Previously: Flashback, Part Six
When the elevator squeaked open, Snake-Boy could hear nothing, all of a sudden, for the noise. It sounded like a cheering crowd. It was not. It was just the waterfalls crashing down seven of the lobby’s eight vasty sides. The eighth wall, the one above the bright row of glass doors that served as an exit, featured a mural, a mosaic of the Great Hunter, Beast Mistress, and Sky Lord, beneath a legend reading, “The Big Three.” The Great Hunter stood out front, smiling, crouching slightly, clutching the two ends of his cape in his fists — one fist forward, one fist behind him. He looked like he was about to execute some kind of fancy square-dance move. Snake-Boy had never seen the Great Hunter wear a cape. He had never seen the Great Hunter smile as openly and meaninglessly as this. The Beast Mistress held her arms out and up, making a “W” shape that echoed the abstract eagle design immediately beneath her cleavage. She smiled as well, but her eyes remained wide and frightened-looking. Her hands were open, fingers spread stiffly. She might have been getting ready to catch something larger and heavier than herself. Behind and above them flew Sky Lord, smaller than the others, waving like the harmless guest of honor at a holiday parade. But no smile. Just past his shoulder, a blurry little white-and-red blip that might have been meant to represent Sky Prince, trying to catch up — as if he could fly.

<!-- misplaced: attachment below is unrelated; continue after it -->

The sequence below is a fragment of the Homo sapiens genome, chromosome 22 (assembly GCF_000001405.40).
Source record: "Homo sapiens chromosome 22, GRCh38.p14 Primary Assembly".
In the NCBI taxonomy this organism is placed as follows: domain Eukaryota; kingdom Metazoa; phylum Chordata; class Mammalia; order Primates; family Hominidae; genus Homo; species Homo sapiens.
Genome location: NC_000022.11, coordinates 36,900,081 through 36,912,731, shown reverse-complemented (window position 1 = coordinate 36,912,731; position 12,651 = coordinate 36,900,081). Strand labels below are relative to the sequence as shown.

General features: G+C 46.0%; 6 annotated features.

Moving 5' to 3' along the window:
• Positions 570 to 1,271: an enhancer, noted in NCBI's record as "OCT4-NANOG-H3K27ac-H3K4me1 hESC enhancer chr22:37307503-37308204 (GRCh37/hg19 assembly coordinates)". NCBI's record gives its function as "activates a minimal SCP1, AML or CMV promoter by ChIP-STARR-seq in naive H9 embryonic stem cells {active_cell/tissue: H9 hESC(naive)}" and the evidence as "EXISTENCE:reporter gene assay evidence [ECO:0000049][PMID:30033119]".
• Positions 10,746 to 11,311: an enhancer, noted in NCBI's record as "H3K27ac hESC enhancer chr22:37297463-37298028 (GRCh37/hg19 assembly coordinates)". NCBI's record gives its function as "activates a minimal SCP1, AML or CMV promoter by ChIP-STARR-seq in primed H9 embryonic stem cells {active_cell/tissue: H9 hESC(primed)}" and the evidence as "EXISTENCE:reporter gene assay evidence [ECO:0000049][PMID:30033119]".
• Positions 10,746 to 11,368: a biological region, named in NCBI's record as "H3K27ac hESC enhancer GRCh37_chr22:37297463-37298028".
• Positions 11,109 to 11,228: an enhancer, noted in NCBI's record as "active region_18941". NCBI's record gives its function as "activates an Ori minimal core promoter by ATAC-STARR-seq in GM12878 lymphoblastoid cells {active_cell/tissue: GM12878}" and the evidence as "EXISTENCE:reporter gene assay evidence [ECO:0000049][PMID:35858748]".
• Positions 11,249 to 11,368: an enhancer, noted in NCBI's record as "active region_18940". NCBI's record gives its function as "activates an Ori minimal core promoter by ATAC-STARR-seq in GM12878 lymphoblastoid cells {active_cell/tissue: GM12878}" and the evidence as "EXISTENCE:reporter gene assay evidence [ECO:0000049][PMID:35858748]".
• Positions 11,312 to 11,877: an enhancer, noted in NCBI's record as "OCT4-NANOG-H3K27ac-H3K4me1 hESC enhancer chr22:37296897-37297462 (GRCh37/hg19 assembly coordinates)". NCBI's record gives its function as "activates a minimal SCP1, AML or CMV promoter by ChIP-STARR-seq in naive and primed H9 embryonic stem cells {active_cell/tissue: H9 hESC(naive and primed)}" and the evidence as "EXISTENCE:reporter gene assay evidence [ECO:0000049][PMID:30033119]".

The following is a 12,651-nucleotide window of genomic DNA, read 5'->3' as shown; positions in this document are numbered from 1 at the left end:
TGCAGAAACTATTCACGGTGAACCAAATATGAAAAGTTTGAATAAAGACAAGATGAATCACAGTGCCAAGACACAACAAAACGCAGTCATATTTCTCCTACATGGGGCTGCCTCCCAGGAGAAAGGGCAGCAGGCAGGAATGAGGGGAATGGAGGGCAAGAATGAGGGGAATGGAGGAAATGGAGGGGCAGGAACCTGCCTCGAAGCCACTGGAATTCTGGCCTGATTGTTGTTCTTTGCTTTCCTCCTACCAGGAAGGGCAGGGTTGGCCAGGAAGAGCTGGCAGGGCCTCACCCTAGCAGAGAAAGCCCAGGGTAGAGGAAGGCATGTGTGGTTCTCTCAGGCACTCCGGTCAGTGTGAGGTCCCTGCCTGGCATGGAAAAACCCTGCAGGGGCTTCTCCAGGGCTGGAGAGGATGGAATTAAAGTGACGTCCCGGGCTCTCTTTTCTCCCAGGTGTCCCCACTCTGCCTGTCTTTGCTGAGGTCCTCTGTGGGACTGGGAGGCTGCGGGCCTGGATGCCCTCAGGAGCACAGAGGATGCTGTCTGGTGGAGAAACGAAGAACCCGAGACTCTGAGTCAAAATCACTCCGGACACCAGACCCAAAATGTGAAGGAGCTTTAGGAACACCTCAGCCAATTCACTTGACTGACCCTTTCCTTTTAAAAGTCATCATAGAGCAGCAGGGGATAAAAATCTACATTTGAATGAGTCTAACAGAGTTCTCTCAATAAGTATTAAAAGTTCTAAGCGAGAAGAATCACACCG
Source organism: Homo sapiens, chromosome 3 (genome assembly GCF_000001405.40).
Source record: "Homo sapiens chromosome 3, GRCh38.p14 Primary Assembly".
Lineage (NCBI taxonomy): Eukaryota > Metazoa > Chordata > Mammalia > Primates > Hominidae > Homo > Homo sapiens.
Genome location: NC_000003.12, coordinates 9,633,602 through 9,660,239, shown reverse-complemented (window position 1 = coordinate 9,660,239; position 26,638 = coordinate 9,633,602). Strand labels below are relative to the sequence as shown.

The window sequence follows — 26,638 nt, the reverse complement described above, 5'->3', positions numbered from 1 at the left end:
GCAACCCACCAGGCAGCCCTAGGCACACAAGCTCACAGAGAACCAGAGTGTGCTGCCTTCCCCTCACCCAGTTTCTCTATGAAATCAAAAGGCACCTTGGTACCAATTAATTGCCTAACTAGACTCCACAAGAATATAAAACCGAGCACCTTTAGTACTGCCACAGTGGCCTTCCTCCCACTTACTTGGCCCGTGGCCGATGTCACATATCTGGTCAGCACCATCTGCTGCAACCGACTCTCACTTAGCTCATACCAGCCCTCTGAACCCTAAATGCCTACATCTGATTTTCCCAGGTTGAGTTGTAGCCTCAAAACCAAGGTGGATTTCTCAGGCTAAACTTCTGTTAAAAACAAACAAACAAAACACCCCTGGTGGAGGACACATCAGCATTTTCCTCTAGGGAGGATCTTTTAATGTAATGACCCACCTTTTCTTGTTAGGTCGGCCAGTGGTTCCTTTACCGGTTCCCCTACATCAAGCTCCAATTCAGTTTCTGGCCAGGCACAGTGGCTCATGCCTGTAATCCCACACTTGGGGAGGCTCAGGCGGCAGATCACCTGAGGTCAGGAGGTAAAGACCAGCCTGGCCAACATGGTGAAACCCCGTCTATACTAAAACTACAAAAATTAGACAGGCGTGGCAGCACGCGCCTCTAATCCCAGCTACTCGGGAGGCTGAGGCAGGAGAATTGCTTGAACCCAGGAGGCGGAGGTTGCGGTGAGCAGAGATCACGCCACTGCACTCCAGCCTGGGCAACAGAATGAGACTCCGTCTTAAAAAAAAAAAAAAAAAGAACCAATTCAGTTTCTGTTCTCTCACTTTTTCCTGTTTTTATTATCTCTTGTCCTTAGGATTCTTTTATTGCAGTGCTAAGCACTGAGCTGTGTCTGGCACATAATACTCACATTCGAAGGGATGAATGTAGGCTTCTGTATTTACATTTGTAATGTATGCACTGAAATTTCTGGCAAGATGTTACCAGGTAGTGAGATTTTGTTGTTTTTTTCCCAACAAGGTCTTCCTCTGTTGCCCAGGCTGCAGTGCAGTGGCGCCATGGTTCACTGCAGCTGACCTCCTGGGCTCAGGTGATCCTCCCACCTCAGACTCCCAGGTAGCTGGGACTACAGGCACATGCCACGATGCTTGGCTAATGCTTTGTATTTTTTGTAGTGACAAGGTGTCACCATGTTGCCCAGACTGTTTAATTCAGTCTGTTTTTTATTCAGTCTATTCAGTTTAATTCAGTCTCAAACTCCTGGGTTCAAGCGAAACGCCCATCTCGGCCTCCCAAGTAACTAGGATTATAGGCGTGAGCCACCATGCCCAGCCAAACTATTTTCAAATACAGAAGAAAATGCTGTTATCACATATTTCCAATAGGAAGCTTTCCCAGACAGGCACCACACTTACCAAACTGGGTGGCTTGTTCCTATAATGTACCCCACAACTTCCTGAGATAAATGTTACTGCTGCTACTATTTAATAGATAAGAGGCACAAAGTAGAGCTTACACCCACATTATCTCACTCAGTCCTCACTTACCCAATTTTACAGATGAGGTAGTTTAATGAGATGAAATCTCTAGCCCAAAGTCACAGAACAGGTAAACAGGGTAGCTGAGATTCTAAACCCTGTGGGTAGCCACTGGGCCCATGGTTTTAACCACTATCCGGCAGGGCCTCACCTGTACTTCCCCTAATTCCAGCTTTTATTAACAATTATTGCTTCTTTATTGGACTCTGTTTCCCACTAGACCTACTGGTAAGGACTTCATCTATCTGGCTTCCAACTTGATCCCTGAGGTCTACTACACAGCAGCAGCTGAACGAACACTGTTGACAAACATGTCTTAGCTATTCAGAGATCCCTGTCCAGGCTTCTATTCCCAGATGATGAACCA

The superheroing life, it seemed, was a life of beautiful lies. This did not bother Snake-Boy. He liked anything beautiful, even a lie.
In the middle of the lobby, a tiny u-shaped security desk with a large security guard wedged into it — an anthropomorphic boar in a fake, gray cartoon cop suit. The guard looked very surprised to see a snake-boy coming out of the elevator in such a calm and uninvading manner. He put his elbows on the desk in front of him, watched Snake-Boy cross the lobby over tented, fingerless appendages that weren’t quite hooves, but weren’t quite not hooves, either.
“Good evening,” said Snake-Boy.
The guard gave him back an unenthusiastic “Yes, sir.” And didn’t stop watching him go. “Take care, sir.”
Past the glass doors now, outside, Snake-Boy stood on the steps leading down to the Plaza. His ears rang from the lack of waterfall noise. Other, more intermittent sounds quickened the air out here: sharp screams, followed by laughter and cooperative chant-like yells. Shouted instructions to “Go! Go! Go!” Superhero games, and superhero bodies, arms and legs and heads and speed-blurred, brightly-clad, muscle-knotted torsos, filled the sky above, the grounds below.
Snake-Boy realized that this was the first time he had been alone, outside, in the world, since the night he was born.
He took the steps down into the Plaza, into the freedom and the madness.
Next: Flashback, Part Eight